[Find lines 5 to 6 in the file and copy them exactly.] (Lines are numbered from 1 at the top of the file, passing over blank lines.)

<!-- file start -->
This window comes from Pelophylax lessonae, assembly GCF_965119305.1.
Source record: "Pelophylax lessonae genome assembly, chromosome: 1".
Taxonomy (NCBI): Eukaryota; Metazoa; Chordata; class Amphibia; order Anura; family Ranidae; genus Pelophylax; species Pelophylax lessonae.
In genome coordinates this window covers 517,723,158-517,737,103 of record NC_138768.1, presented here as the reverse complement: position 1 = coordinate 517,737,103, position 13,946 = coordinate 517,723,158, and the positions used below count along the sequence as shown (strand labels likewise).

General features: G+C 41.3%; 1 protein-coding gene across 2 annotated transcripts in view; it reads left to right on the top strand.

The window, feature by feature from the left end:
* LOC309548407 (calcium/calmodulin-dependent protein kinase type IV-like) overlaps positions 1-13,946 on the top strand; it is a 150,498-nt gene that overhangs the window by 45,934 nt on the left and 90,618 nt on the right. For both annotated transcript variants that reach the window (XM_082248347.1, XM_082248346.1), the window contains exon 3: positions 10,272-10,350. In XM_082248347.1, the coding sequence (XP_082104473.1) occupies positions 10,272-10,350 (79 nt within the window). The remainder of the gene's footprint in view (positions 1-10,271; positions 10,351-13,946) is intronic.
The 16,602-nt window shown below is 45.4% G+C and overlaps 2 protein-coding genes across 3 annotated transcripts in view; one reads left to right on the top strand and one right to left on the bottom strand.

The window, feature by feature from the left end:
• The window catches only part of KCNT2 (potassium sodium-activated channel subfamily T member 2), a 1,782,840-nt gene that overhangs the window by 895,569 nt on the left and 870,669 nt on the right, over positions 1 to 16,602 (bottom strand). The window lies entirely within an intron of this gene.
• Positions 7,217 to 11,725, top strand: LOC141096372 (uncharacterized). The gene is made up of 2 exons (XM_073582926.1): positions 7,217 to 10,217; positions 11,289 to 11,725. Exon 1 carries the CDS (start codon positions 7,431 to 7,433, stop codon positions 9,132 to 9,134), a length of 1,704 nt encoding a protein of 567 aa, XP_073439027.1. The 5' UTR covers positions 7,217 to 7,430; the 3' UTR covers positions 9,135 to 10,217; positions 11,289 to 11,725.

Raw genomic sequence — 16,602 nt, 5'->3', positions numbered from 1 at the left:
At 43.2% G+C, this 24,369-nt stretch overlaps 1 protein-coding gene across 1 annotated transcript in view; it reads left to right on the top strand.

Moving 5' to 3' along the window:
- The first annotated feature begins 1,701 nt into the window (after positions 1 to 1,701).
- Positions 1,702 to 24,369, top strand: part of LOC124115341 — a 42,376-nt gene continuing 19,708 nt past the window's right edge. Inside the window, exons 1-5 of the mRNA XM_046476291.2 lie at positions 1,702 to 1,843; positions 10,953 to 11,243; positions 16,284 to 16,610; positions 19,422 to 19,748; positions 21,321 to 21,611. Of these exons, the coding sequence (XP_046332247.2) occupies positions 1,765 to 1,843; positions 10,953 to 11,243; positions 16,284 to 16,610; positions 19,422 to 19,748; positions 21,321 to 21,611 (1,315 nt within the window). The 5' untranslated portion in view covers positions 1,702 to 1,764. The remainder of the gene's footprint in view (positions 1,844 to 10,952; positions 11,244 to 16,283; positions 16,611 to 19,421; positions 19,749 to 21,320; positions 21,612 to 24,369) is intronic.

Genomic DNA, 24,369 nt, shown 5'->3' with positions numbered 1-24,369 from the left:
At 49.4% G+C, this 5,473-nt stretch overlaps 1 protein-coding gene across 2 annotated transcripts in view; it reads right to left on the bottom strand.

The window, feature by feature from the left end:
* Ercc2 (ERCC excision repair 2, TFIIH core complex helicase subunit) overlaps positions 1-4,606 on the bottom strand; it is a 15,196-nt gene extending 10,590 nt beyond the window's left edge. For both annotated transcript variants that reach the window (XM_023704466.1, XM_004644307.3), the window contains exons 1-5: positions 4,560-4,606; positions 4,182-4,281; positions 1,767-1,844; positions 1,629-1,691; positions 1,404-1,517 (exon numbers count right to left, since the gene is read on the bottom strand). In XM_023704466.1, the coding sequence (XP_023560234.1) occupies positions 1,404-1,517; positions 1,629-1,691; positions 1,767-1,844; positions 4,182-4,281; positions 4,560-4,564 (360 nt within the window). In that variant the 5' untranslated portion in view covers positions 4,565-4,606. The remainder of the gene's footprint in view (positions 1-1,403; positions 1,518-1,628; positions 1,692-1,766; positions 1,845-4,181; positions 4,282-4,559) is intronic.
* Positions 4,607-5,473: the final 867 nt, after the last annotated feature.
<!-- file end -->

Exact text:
General features: G+C 41.3%; 1 protein-coding gene across 2 annotated transcripts in view; it reads left to right on the top strand.

The window, feature by feature from the left end: